And Then Along Came Volkswagen 2

vw bugIn reporting on the latest Public Affairs Council Pulse Survey, Sarab Kochhar of the Institute for Public Relations noted, “Two-thirds of Americans have a favorable opinion of major companies but many aren’t sure they can trust them. According to the survey, only 10 percent say they have a lot of trust and confidence that businesses will behave ethically.”  I thought that was a little harsh.

And then along came Volkswagen.

It seems that Volkswagen invested a lot of money on their new diesel engine but its emissions were below the standards set in the United States and other countries.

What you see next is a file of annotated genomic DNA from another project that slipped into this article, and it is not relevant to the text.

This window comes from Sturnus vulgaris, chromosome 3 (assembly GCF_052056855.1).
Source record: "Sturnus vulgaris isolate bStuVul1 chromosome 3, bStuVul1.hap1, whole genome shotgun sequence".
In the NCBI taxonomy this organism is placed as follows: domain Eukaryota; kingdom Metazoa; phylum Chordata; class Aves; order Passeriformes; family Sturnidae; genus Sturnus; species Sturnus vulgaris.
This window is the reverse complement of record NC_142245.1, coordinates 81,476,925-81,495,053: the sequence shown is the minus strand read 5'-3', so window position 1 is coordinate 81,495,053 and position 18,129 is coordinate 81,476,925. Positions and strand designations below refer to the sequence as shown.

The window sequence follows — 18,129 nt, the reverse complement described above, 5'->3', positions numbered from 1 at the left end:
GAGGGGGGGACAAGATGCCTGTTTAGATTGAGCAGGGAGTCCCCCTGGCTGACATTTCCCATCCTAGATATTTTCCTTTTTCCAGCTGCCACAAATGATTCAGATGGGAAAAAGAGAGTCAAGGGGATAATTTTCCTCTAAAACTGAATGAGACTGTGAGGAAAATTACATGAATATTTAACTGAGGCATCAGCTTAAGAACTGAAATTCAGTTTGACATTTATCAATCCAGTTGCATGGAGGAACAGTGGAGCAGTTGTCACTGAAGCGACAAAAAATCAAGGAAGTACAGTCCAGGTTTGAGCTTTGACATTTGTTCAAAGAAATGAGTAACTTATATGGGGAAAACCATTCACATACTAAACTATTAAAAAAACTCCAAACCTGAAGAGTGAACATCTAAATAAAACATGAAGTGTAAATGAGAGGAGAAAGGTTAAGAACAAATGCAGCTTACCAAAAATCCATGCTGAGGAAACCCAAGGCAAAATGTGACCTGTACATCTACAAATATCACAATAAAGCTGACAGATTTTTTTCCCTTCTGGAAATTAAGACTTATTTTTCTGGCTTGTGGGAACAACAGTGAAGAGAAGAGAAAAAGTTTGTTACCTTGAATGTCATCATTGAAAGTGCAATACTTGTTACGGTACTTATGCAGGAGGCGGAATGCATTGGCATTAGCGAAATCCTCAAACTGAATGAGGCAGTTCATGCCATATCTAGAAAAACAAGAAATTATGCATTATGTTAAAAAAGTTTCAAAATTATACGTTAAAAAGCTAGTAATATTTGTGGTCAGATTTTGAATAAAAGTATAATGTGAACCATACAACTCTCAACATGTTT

So did they fix the engine so emissions were in compliance?  Nope.

They rigged the software to give false readings so cars would pass emissions testing. Problem solved.  But the US EPA figured it out and now Volkswagen is in crisis mode.

The reporting on the diesel engine scandal has a common theme. Lots of people within Volkswagen know about the rigged software.  No one had the integrity to blow the whistle.

There is a new film out called Experimenter, based on the work of Stanley Milgram.  Milgram’s Obedience to Authority is a brilliant study of how far normal people will go under the direction of a strong authority figure.  The experiments themselves raised enormous ethical issues, but the conclusions were chilling.  Read the book, see the film (it’s available on demand) and you will gain some insight into why no one spoke out at Volkswagen.

Volkswagen would have been better served by heeding Sophocles who said, “I would prefer even to fail with honor than win by cheating.”

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